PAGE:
liable to be called on, by the players only, to pay the stakes and all 
bets on that game or rubber. 

89. A bystander, by agreement among the players, may de- 
cide any question. 

90. A card or cards torn or marked must be either replaced by 
agreement, or new cards called at the expense of the table. 

91. Any player may demand to see the last trick turned, and 
no more. Under no circumstances can more than eight cards be 
seen during the play of the hand, viz.: the four cards on the table 
which have not been turned and quitted, and the last trick turned. 

ETIQUETTE OF WHIST. 

The following rules belong to the established Etiquette of Whist. 
They are not called laws, as it is difficult — in some cases im- 
possible — to apply any penalty to their infraction, and the only 
remedy is to cease lo play with players who habitually disregard 
them : 

Two packs of cards are invariably used at Clubs ; if possible,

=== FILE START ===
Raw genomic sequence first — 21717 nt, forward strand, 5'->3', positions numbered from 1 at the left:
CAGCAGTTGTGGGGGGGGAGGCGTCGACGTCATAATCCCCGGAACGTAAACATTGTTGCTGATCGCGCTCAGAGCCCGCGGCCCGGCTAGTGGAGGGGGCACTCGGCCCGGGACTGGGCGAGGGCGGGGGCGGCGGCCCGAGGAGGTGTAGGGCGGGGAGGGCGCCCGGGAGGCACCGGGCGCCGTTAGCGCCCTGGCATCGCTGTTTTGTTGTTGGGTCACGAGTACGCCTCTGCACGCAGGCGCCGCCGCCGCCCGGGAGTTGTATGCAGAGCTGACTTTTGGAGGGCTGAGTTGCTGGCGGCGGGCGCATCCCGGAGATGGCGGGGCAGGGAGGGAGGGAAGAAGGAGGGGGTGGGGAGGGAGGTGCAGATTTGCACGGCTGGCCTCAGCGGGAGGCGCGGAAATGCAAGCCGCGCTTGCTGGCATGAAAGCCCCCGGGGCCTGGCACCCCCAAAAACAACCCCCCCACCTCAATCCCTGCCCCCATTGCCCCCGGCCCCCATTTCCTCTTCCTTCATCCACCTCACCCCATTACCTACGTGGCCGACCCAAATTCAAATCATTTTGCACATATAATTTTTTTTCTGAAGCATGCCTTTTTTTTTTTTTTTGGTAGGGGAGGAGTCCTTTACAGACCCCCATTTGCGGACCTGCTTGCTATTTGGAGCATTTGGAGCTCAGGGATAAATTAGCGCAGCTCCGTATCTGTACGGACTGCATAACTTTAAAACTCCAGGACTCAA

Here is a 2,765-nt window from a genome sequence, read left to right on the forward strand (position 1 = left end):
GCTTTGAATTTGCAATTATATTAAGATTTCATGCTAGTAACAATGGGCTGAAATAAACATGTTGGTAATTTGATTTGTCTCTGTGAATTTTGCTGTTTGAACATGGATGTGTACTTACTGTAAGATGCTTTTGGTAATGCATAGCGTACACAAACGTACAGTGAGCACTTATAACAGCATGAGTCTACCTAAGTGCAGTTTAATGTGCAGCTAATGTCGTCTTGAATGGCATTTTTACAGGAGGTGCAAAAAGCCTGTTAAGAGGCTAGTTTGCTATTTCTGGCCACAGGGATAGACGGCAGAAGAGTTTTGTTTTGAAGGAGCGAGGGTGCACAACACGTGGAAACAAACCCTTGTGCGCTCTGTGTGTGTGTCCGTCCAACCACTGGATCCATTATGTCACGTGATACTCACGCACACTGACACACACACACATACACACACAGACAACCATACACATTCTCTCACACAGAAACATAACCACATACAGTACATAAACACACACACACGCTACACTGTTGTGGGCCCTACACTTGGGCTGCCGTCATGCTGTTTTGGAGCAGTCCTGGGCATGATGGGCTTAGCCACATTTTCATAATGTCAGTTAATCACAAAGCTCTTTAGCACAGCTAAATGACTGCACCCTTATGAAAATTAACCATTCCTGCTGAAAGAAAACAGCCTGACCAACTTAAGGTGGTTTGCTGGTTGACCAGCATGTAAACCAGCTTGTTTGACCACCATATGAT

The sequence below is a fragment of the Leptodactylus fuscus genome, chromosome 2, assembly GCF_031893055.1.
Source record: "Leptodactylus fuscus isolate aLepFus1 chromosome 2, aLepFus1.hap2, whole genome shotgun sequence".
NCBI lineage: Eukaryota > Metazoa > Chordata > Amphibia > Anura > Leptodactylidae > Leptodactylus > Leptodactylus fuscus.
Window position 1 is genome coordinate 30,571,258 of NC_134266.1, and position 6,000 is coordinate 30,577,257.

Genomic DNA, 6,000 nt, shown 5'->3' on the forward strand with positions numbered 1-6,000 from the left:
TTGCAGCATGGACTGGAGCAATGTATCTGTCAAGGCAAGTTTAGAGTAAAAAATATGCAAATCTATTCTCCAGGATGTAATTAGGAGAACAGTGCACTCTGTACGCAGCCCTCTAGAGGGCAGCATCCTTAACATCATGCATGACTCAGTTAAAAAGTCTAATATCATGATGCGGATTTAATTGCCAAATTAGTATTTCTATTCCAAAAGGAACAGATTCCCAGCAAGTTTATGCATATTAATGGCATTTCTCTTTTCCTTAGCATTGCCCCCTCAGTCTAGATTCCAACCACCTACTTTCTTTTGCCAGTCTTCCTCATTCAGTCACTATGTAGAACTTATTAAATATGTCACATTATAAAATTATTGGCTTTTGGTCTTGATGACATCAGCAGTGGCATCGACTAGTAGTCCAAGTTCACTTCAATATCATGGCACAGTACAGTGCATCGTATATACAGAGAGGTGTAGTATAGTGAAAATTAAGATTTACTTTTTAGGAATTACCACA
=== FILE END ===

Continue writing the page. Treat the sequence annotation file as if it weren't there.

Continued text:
this should be adhered to. 

Any one, having the lead and several winning cards to play, 
should not draw a second card out of his hand until his partner 
has played to the first trick, such act being a distinct intimation 
that the former has played a winning card. 

No intimation whatever, by word or gesture, should be given by 
a player as to the state of his hand, or of the game. 

A player who desires the cards to be placed, or who demands to 
see the last trick, should do it for his own information only, and 
not in order to invite the attention of his partner. 

No player should object to refer to a bystander who professes 
himself uninterested in the game, and able to decide any disputed 
question of facts ; as to who played any particular card — whether 
honours were claimed though not scored, or vice versd — etc., etc. 

It is unfair to revoke purposely ; having made a revoke, a player 
is not justified in making a second in order to conceal the first. 

Until the players have made such bets as they wish, bets should